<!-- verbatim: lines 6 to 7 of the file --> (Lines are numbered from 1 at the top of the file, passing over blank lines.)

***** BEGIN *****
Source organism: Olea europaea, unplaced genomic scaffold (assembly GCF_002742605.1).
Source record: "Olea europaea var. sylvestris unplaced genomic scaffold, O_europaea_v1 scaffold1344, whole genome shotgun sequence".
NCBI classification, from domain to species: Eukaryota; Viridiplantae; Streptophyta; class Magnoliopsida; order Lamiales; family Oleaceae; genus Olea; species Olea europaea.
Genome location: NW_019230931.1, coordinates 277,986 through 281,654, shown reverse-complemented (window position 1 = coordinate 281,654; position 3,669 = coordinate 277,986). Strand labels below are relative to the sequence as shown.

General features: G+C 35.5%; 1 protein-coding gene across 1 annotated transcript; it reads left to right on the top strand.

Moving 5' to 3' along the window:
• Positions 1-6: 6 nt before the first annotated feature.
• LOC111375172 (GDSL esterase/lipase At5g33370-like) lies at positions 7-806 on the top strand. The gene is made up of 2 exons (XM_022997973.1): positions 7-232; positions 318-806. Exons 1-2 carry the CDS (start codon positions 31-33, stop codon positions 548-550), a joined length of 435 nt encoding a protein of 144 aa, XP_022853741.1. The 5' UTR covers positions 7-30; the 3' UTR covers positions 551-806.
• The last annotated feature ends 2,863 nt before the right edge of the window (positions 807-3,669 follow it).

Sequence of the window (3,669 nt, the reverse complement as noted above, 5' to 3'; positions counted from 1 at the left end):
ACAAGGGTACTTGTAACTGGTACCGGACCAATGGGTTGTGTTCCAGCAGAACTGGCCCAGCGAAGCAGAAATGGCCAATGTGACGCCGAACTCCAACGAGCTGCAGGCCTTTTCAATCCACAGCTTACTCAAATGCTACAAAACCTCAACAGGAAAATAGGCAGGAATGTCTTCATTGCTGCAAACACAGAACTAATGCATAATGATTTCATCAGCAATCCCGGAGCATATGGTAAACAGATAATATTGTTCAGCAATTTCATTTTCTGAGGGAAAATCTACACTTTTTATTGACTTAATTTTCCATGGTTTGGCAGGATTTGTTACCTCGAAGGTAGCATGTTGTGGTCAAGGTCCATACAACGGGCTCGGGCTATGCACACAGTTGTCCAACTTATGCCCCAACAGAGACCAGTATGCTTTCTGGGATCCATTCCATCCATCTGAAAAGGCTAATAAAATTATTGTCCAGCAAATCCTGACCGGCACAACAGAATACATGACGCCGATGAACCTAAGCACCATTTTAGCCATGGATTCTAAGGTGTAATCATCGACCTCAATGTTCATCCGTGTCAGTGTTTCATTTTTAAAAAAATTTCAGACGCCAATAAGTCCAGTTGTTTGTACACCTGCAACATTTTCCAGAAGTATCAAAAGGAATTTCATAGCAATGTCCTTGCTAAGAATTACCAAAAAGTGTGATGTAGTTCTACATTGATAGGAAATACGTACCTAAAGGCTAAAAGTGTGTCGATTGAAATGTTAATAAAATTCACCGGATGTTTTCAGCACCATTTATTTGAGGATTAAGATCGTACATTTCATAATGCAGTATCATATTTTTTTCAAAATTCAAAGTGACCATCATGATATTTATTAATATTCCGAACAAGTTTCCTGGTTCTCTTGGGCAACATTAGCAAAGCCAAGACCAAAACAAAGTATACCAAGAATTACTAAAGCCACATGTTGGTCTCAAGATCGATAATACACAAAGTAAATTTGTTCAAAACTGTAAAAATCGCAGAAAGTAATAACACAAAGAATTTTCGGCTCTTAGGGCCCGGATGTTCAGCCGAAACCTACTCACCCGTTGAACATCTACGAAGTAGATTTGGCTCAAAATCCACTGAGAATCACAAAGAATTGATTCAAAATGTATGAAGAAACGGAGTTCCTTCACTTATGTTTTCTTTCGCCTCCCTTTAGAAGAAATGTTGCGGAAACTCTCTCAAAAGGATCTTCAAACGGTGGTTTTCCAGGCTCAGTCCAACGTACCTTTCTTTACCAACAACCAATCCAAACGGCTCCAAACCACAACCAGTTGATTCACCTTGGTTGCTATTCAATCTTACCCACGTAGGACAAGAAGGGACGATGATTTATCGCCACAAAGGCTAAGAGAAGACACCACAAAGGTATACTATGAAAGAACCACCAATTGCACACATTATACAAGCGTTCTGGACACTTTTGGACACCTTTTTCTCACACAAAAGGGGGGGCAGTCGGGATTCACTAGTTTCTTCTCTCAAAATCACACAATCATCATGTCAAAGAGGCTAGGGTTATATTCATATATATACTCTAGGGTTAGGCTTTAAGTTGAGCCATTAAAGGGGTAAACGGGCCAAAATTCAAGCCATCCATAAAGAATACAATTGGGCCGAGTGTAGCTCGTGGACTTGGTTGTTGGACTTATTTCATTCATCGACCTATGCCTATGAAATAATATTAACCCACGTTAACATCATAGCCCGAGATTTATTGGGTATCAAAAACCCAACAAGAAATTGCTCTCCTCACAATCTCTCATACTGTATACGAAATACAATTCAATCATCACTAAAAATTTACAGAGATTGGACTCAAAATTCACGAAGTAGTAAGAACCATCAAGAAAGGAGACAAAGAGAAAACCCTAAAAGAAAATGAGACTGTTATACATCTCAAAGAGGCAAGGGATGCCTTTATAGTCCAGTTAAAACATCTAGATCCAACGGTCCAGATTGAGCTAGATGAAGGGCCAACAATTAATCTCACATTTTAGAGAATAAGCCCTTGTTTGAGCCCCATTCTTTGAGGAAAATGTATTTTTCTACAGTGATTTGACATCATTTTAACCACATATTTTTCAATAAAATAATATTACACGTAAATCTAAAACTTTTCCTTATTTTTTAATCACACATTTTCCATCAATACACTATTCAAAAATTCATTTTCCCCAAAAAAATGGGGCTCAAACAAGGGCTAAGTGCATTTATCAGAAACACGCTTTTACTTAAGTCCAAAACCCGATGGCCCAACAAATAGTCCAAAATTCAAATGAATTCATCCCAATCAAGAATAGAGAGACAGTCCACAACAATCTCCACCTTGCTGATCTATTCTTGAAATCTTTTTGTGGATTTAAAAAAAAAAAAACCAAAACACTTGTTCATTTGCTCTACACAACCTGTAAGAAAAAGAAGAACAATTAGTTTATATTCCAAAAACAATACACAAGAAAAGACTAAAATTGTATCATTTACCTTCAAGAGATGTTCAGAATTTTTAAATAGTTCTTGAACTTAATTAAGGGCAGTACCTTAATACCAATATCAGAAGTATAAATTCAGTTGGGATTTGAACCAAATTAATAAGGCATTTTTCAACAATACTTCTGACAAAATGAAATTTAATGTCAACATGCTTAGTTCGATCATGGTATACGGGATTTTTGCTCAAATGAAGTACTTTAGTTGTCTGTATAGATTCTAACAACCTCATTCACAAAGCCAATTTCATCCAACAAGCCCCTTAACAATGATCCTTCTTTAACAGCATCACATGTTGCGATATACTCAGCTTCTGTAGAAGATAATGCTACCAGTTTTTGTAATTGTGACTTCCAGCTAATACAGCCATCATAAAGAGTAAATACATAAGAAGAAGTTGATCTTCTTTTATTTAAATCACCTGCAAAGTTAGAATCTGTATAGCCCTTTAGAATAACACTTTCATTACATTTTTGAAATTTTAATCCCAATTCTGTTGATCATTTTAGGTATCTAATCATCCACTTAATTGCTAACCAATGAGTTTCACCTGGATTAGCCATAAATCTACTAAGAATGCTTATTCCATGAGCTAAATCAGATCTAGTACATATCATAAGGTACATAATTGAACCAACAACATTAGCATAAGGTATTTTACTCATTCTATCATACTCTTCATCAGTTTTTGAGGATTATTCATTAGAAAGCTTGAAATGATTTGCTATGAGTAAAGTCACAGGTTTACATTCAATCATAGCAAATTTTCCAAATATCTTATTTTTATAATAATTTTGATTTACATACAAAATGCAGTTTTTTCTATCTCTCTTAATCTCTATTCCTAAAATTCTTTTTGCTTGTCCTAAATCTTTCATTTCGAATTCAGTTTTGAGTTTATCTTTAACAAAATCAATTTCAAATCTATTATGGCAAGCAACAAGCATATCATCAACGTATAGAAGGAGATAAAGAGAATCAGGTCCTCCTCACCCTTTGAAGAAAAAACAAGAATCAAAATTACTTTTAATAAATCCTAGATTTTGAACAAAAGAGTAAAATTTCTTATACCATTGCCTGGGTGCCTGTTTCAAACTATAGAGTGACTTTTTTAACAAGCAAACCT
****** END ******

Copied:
Moving 5' to 3' along the window:
• Positions 1-6: 6 nt before the first annotated feature.